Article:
Thirty percent of U.S. electricity consumption could be erased through gains in energy productivity, according to the Rocky Mountain Institute. (Related: see R.M.I. chairman Amory Lovins‘s recent guest post.) The institute’s analysis arrived at electricity productivity stats for all 50 states by dividing each state’s G.D.P. by the kilowatt hours of electricity it consumed.
New York state topped its list. For each kilowatt hour of electricity (the equivalent of burning one 100-watt light bulb for 10 hours) the Empire State consumes, it generates $7.18 in G.D.P. Mississippi, squarely on the bottom of the electric productivity list, generates just over $3 per kilowatt hour. The R.M.I. claims significant cutbacks in carbon emissions could be made (pdf) if all 50 states could increase their productivity to match the top 10 most productive states (in descending order: New York, Alaska, Connecticut, Delaware, California, New Jersey, Massachusetts, Rhode Island, New Hampshire, and Colorado). They call it “closing the efficiency gap.”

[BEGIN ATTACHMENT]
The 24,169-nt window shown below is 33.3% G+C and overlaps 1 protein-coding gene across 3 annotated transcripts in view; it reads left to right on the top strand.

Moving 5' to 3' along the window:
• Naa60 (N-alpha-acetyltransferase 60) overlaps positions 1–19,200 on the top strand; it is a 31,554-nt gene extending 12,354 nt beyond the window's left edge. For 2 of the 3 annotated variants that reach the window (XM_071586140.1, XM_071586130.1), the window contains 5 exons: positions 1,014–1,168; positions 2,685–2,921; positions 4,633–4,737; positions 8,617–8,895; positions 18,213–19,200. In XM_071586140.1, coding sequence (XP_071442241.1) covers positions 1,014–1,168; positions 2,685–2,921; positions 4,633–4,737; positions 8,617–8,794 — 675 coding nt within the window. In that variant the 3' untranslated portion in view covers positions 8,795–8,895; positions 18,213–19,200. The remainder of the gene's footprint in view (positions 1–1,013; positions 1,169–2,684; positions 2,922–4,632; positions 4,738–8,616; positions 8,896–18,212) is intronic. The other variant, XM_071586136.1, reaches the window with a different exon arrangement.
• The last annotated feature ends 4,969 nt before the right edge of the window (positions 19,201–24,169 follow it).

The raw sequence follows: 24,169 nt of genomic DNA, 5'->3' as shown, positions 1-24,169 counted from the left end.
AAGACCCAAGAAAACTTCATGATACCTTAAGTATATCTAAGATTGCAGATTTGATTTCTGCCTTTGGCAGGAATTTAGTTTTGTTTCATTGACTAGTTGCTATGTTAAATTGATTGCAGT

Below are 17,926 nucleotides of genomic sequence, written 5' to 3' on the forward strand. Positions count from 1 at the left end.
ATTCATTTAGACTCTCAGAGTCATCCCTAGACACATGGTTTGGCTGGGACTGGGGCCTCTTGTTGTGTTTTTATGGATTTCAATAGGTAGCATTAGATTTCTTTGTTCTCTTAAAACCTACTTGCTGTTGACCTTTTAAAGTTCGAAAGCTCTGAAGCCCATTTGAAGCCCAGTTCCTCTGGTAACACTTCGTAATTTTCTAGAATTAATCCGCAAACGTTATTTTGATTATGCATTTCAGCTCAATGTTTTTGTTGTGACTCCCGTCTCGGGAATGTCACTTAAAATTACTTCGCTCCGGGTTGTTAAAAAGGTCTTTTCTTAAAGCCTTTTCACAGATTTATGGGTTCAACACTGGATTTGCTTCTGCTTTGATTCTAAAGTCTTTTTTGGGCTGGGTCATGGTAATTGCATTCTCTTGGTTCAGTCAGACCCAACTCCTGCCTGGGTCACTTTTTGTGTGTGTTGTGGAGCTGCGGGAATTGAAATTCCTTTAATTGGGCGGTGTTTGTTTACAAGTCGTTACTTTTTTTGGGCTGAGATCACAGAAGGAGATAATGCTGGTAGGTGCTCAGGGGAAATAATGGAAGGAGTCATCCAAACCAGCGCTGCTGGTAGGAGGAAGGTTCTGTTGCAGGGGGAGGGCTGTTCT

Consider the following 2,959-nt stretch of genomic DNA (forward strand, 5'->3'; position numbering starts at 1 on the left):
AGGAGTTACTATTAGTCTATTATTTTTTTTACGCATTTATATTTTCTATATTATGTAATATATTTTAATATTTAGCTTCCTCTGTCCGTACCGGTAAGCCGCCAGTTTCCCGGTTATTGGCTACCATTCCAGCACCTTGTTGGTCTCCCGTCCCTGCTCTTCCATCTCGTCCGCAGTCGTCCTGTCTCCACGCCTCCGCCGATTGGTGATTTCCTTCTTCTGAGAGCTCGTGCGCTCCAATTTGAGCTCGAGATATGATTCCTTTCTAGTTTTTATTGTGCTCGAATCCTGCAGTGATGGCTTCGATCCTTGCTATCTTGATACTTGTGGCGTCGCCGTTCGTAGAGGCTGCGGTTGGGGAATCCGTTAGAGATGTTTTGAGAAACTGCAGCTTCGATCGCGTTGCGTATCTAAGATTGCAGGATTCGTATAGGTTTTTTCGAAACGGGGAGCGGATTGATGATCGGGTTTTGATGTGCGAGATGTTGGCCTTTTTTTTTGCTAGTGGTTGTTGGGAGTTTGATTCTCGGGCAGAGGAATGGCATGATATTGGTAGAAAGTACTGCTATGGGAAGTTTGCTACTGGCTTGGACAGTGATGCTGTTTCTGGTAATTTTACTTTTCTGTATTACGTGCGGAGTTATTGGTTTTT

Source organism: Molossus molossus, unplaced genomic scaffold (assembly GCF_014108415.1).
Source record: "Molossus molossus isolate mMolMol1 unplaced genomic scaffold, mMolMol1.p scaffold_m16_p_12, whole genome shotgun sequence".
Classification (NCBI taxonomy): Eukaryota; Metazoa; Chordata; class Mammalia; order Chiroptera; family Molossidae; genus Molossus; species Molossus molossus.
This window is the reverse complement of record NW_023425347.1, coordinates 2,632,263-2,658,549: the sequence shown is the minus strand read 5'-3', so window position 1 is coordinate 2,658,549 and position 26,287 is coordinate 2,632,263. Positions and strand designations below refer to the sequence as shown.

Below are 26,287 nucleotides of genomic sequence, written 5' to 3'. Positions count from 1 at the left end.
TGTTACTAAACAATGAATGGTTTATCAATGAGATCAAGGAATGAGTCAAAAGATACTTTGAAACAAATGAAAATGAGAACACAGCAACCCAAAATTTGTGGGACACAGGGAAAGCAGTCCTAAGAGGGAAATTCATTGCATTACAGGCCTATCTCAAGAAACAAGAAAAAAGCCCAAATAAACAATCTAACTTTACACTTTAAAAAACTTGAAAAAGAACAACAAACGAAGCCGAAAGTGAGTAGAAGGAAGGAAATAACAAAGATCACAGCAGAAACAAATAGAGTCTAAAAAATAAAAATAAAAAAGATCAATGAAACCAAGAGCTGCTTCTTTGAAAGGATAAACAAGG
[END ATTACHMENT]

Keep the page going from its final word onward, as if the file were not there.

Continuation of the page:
See for yourself. To visualize its data, R.M.I. has launched a cool interactive map, where you can see how your state stacks up in energy productivity, and the potential carbon savings it could make through productivity enhancements alone.
The institute is currently at work on a follow-up paper that will offer some solutions for closing that gap. What kinds of strategies should they use?